Inland railway Melbourne - Brisbane

 
  Z VAN Locomotive Driver

The Epping/ Thornleigh section has just opened completing the third part of the project. The other two components were the dive at North Strathfield to take UP trains under the UP Passengers and the extended loops at Gosford.
As has been stated above like improvements to the Highway each components adds to the whole.
The quantitative leaps that Us railfans would like to see can not always be matched by Government expendature. Pitty.

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  cootanee Chief Commissioner

Location: North of the border!
Way back in 1992 the need for an SSFL or equivalent works was flagged as a national transport priority. Nothing came of it until ARTC took it on as part of the NSW Lease. NSW showed no interest in quading or building a dedicated freight line themselves. Given it was a separate line it became an all ARTC show (unlike the NSFC works). Subsequently NSW handed over the metro freight lines that connected with the SSFL.

One can speculate but it's unlikely anything would have changed without ARTC in the picture. Presumably as metro passenger traffic increased, there would be fewer paths and operators would have nothing like the flexibility that the SSFL provides.

NSFC scope was dumbed down considerably. Funding was provided for 1 project on ARTC and 3 projects on NSW controlled lines. It's unlikely to be a game changer.

Precious little guvmnt funding has gone into the DIRN since 2010. There is no indication that the feds have any intention to provide significant funding for any rail improvements into the future whether they be along the existing East Coast line or some  inland railway. In fact is there a national strategy for rail at all Mad
  RTT_Rules Oliver Bullied, CME

Location: Dubai UAE
With regard to Inland this is not true.  It i's receiving funding to match theon published timetable. But of course because it's not being built now most feel it gets nothing.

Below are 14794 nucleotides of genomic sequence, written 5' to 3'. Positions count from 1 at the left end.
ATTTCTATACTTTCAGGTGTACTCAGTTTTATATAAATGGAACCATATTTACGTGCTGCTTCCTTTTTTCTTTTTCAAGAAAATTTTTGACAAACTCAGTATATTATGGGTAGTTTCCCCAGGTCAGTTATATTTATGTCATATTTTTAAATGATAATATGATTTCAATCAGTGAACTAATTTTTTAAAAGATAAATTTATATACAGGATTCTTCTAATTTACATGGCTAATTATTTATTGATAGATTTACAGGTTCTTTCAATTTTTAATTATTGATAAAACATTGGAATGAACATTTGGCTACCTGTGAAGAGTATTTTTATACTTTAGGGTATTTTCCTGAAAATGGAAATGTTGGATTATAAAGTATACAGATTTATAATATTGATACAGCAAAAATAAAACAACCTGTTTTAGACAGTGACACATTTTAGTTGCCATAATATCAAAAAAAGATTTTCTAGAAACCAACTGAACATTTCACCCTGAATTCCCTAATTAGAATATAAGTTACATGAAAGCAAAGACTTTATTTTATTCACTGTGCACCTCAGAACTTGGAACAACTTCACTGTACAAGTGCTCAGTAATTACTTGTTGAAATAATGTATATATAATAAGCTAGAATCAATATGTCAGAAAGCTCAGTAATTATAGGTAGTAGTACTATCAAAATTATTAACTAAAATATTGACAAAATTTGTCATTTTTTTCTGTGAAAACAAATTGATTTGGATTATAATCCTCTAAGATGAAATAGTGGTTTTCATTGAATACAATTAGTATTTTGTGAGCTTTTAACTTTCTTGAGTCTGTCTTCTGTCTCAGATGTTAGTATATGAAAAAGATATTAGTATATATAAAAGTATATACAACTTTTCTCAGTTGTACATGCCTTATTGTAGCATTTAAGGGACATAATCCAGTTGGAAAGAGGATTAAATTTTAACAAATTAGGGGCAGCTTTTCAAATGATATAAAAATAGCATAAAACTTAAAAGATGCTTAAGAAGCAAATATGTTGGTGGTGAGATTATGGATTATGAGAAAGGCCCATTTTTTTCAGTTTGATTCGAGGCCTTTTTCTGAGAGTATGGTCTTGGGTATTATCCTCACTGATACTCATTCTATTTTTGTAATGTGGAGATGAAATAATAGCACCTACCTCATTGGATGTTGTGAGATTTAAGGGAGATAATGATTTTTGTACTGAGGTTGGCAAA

simstrain Chief Commissioner

Way back in 1992 the need for an SSFL or equivalent works was flagged as a national transport priority. Nothing came of it until ARTC took it on as part of the NSW Lease. NSW showed no interest in quading or building a dedicated freight line themselves. Given it was a separate line it became an all ARTC show (unlike the NSFC works). Subsequently NSW handed over the metro freight lines that connected with the SSFL.

One can speculate but it's unlikely anything would have changed without ARTC in the picture. Presumably as metro passenger traffic increased, there would be fewer paths and operators would have nothing like the flexibility that the SSFL provides.

NSFC scope was dumbed down considerably. Funding was provided for 1 project on ARTC and 3 projects on NSW controlled lines. It's unlikely to be a game changer.

Precious little guvmnt funding has gone into the DIRN since 2010. There is no indication that the feds have any intention to provide significant funding for any rail improvements into the future whether they be along the existing East Coast line or some  inland railway. In fact is there a national strategy for rail at all Mad
cootanee

How many freight trains run into and out of Sydney daily?

How many of those actually use the SSFL?

If the Inland rail gets built then what will the future of the SSFL be? Since the only traffic that really uses the SSFL tends to be through traffic from Brisbane to Melbourne, Adelaide and Perth.
  james.au Chief Commissioner

Location: Sydney, NSW
If Maldon-Dombarton gets up and running I'd say there would be plenty of traffic for the SSFL.

What's the likelihood of that?  Don't know. But it is being looked at by TfNSW as evidenced by ongoing tender activity.
  LancedDendrite Chief Commissioner

Location: Gheringhap Loop Autonomous Zone
The last Maldon-Dombarton rail study said that it wasn't a viable proposition as most freight relevant to the line could be easily handled by installing more passing loops on the Moss Vale - Unanderra for a substantially lower cost than the $624-667 million it was estimated to finish constructing the line. Most of the expected traffic on the line would be export coal from the Lithgow area and would need a large mining expansion to justify that. The 1-in-30 downhill grade towards the coast is manageable for export traffic (where loaded wagons are